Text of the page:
Tag Archives: blogger

What Role Do Blogs Play in Your Life?

Even if you’re not a blogger yourself, chances are you read a few of them. It seems like everyone is blogging these days, including my mom on occasion (so ok, maybe not recently). Heck, even when you aren’t intending to read a blog, you may end up doing so after following a link from a search engine when you’re looking for something specific. Let’s face it – blogs are everywhere.

Obviously, blogging is a central part of my life. The work I do here plays a large part in not only my work life, but my personal one, as well. I like to think I’ve found a good balance between the two, and try to keep them as “equal” as possible here on my site. My friend Robert Scoble is the same way. If you go through his blog, you’ll see that he also has managed to balance life/work/family, and wrap it all nicely into his blog.

To me, that’s the way a blog should be. I’ve seen people who have several different blogs. They may post work-related things to one, personal to another, and social things to yet another. Where’s the sense in that? Why can you not post everything in one central place? Both Robert and I – along with many, MANY others, have managed to do so. If you have more than one blog, why do you? I would like to hear from some of you “multi-bloggers”, and hear your reasons as to why you do things the way you do. Understand that I’m not putting down the way you do things. I honestly feel that maybe I am missing something, and not seeing the whole picture.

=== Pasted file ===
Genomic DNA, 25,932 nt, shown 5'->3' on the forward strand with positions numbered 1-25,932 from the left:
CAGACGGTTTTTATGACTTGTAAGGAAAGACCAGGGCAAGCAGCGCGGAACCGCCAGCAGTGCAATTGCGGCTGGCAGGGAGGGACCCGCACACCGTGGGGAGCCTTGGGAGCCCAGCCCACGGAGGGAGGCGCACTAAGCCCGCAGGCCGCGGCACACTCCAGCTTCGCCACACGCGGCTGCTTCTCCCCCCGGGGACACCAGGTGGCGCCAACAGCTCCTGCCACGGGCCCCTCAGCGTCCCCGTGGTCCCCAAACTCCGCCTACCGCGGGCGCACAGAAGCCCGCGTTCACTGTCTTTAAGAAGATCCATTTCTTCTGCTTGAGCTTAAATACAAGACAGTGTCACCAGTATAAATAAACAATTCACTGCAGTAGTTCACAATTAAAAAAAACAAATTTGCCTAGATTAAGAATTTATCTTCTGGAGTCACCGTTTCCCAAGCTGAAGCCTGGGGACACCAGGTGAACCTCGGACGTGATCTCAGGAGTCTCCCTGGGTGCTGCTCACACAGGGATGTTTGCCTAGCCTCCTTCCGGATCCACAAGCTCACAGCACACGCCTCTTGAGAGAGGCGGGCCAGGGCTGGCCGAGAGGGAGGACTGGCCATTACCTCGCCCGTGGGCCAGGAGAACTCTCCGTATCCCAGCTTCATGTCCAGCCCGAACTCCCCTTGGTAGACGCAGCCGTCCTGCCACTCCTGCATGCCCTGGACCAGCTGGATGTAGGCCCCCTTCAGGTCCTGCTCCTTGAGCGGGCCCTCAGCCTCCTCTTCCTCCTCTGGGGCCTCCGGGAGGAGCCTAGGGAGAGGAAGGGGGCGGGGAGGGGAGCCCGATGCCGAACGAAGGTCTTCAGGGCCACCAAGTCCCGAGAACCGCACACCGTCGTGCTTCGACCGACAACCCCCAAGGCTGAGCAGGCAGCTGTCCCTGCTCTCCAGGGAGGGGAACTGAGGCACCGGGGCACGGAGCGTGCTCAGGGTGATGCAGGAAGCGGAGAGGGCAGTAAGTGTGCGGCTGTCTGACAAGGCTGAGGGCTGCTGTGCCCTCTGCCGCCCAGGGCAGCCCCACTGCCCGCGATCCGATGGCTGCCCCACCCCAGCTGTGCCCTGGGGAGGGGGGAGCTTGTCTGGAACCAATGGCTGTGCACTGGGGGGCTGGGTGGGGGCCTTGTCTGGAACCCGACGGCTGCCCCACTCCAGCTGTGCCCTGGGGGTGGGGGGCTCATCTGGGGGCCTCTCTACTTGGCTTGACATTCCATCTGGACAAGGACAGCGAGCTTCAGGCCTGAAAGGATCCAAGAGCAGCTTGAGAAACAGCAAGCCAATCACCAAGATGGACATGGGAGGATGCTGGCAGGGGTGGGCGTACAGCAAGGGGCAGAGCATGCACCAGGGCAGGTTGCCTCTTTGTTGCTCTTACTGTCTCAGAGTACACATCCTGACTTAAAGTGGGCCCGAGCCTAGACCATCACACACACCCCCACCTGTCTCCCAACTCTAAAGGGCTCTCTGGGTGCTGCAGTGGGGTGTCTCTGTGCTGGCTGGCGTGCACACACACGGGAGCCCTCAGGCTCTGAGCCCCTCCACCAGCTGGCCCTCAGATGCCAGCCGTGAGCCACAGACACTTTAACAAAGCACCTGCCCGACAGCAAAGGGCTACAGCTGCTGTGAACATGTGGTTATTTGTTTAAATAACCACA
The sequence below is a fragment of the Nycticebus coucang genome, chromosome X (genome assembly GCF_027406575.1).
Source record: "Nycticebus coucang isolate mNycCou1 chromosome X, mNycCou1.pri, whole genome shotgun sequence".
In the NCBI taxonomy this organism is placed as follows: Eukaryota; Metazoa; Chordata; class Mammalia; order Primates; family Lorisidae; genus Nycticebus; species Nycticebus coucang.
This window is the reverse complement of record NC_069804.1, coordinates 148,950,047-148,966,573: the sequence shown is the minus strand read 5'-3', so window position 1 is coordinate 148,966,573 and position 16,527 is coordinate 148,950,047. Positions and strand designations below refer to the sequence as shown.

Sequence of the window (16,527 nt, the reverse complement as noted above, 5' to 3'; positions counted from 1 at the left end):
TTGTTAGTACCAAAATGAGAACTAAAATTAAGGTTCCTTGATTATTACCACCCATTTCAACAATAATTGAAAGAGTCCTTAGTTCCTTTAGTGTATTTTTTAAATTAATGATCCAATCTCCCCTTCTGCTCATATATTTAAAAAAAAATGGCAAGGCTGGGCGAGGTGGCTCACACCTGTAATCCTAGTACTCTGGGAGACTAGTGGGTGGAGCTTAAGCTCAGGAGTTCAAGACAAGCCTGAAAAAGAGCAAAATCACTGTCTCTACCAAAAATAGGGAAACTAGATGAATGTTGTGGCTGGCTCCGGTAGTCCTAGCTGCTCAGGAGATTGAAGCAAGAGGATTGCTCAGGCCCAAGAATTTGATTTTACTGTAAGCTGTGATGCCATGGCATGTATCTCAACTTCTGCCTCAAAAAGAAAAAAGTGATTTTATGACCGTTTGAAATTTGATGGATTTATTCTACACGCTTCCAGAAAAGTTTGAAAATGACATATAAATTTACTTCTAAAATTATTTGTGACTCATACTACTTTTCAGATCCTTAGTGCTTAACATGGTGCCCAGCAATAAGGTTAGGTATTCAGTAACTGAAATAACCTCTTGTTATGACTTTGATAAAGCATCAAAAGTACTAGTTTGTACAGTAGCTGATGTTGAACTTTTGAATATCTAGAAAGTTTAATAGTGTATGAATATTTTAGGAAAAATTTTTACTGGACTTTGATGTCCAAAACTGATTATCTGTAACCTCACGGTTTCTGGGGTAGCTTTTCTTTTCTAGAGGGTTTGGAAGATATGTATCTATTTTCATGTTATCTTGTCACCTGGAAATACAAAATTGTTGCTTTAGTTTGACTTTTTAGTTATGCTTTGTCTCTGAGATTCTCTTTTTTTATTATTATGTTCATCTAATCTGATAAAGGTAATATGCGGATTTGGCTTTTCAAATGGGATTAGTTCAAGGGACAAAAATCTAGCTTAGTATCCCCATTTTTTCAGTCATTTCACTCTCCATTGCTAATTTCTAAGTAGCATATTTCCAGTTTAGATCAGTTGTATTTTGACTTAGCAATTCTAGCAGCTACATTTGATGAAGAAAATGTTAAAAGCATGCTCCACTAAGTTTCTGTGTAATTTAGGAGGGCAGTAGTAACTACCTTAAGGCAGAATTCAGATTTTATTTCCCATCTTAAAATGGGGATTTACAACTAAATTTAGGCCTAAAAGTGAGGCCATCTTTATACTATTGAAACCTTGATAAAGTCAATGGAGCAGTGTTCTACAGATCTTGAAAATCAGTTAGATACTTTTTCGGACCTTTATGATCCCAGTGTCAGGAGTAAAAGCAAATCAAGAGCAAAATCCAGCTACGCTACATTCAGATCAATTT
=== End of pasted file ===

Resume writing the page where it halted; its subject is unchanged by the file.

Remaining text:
In any case, blogs are important. They can be a source of information. They can keep you current on what’s hot – and what’s not. They can give you different viewpoints on matters that you may not have otherwise thought of. And, they can make you laugh. So, I ask you…

How do reading blogs impact your life? For the blogs you go back to time and again, what attracts you? Is it the content itself, or the author’s writing style? Are you gaining information, educating yourself, or just having a good laugh? What types of blogs do you subscribe to – and how many of them?

Our Lockergnome community is devoted entirely to bloggers, with topics ranging from IT to Dogs – and everything you can think of in between. Over on Geeks, we have a large number of bloggers, as well. How many of these people are you taking the time to follow? If you aren’t checking them out, you’re missing out.

I have a team of people working hard every day to bring you updates on all of your favorite programs and apps, and let you know about the best new ones available. Keep your eyes on what’s new every day, so that you don’t miss out on anything!